Online video execution and promotion has generally become manageable for business of all sizes across paid outbound marketing channels over the past few years. Most marketers should now be making use of rich media advertising, where streaming video is baked into online ads (and perform better than static online ads). Not just for B2C companies and kitten enthusiasts, B2B viral videos are on the rise and can be very effective when well executed. And in a case of a rising tide raising all boats, adding video content can improve the performance of static ads, when a still image from a video – alongside a compelling call to action – is used to intimate that a richer video experience is available by clicking through.

It also often proves valuable to entice B2B-focused tech bloggers to join your marketing cause with the prospect of free and easy-to-use high-quality content. As bloggers push their content to readers and feed subscribers, having your video included in that content can work well to reach a relevant audience. A trusted blogger can even play a role in your video content in cases where bringing them in to provide commentary or their positive opinion makes sense in helping to sway your target buyers or partners.

Inbound marketing

Research by Acquity Group determined that a full 94% of B2B buyers research their purchasing decisions online, while statistics from Google find that 70% of B2B buyers are watching videos throughout their path to purchase. The lesson, boiled down to two words: be findable.

Here’s how you do it. Optimize your videos to naturally grab the attention of search engines. This includes every kind of search engine, from portals like Google and Yahoo! to video-indexing sites that pay special attention to titles, file names, tags and metadata, and even the spoken content of videos. Use your videos to make links to your website more plentiful and compelling (because they now offer the joy of watching something interesting). At the same time, work your videos into your paid search campaigns.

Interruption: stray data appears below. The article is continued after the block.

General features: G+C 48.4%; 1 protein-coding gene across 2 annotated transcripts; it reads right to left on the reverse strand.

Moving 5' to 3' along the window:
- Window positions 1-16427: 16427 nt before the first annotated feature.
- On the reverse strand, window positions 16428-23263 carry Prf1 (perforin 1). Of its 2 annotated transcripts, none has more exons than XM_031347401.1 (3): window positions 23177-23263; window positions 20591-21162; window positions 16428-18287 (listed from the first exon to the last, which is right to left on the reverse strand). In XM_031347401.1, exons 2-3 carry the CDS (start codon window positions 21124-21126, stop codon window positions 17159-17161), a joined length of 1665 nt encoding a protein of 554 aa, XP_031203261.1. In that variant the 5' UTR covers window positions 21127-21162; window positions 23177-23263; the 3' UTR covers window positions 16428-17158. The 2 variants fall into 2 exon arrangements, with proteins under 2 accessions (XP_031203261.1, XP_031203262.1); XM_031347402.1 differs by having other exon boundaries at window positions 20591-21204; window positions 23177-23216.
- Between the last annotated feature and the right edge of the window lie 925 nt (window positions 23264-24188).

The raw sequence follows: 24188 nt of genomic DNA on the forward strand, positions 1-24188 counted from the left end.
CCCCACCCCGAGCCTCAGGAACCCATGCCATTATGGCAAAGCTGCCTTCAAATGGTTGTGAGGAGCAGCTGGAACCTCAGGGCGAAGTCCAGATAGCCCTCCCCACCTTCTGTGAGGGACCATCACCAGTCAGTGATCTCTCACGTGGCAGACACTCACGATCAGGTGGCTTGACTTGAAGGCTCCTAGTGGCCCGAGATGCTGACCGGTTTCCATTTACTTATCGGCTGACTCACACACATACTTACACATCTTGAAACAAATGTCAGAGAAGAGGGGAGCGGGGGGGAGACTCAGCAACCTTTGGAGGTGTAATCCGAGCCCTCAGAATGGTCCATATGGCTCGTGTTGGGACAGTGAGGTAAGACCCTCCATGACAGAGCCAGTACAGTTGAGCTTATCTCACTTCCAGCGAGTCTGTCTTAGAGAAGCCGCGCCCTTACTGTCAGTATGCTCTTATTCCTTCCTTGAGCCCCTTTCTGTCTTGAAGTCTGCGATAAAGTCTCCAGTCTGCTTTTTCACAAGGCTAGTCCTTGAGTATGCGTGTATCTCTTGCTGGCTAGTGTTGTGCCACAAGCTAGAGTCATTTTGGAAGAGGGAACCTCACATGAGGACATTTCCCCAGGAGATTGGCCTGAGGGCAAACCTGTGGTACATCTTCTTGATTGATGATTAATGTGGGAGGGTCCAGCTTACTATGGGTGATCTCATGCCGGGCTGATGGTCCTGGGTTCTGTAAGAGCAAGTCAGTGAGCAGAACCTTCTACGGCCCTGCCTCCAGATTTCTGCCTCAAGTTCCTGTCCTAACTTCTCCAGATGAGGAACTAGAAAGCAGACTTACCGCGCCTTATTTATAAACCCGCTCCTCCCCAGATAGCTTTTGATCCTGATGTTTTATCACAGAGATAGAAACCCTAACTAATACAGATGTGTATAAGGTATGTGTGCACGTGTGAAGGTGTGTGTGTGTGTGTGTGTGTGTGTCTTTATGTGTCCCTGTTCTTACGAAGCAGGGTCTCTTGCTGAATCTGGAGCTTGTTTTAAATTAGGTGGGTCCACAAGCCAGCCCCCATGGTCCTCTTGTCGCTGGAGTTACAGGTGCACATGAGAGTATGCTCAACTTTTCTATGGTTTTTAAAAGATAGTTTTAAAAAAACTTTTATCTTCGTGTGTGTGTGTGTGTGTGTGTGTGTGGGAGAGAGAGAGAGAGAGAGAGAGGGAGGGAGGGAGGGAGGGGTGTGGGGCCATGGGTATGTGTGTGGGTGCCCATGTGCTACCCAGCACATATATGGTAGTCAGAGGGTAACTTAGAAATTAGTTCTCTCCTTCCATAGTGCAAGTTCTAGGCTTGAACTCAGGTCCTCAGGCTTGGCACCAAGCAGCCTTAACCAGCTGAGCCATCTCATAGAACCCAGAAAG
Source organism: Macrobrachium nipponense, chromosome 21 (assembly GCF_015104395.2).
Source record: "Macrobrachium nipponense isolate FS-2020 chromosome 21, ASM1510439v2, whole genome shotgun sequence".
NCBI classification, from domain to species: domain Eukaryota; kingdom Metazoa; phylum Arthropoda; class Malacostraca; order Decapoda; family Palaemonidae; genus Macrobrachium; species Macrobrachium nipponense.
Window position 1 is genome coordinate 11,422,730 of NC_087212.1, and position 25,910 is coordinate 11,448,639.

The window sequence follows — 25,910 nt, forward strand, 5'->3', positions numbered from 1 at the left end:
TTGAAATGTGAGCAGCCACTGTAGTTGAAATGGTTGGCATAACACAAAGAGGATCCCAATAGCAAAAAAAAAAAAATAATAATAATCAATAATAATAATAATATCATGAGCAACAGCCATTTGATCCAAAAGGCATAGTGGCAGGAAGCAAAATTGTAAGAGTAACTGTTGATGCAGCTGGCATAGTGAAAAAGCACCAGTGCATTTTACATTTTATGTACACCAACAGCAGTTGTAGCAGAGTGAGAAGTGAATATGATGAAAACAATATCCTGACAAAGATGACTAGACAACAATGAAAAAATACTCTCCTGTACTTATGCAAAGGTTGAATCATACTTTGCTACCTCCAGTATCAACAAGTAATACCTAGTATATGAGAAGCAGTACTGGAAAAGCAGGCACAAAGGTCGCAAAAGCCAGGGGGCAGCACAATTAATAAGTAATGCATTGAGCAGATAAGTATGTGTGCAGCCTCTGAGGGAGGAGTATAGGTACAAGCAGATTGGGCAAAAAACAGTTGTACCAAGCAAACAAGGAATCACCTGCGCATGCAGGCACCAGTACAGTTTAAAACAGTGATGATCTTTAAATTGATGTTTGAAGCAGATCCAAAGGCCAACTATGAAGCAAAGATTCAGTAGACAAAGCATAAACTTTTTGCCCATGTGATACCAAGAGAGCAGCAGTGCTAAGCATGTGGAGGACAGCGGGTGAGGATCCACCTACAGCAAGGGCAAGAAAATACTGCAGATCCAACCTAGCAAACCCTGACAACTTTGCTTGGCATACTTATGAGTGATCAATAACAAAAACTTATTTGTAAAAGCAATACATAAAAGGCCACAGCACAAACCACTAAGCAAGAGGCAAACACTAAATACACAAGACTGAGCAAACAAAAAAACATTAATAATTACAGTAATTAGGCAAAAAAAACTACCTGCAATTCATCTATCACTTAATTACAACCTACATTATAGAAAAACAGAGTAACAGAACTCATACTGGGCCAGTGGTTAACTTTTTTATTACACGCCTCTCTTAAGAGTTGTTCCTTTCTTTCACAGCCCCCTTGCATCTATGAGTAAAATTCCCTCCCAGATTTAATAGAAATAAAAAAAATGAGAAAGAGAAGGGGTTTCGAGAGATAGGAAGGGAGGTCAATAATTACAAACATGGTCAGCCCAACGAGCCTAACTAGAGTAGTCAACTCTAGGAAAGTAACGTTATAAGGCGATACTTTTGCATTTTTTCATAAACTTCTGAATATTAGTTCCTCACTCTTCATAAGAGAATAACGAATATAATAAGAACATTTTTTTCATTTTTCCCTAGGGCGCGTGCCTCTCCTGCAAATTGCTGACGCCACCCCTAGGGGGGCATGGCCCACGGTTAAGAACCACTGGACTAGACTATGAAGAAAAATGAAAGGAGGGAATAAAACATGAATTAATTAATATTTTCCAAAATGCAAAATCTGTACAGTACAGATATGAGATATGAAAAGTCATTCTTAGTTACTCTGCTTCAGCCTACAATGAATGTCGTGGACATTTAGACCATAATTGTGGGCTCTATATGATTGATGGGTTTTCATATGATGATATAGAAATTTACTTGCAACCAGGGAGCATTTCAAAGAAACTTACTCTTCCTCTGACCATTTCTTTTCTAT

It’s also important that you put your videos in the hands of your customers. Once you earn a champion within the organization of a potential client, strengthening their persuasive powers with your most impressive promotional tools puts them in a good spot to win their business for you. Video is, generally, more of an interesting share than a white paper.

User Experience

The quality of the experience users receive when viewing your videos can be just as important as the content of the videos themselves, and because of this you need a high-quality video delivery platform. For speed, ease of use, and to minimize mistakes, your company video portal should use a single platform where all your videos can be uploaded. The chosen platform should be optimized for mobile, should have multi-language functionality to there’s no need for you to be translating videos in-house, and must support gating videos to guide viewers so that your company’s customer relationship management system can work its magic on them.

By harnessing the power of video, B2B technology marketers can convey complicating concepts with ease, wow customers with emotional storytelling and fantastic visuals, and boost the effectiveness of their outbound and inbound marketing campaigns. By transforming the business’s website into a theater and a blast-off pad for captivating video content, B2B brands can launch their messaging across the web using the format the vast majority of potential customers most prefer.

Fabio Matsui is the chief technology officer of Wire Stone.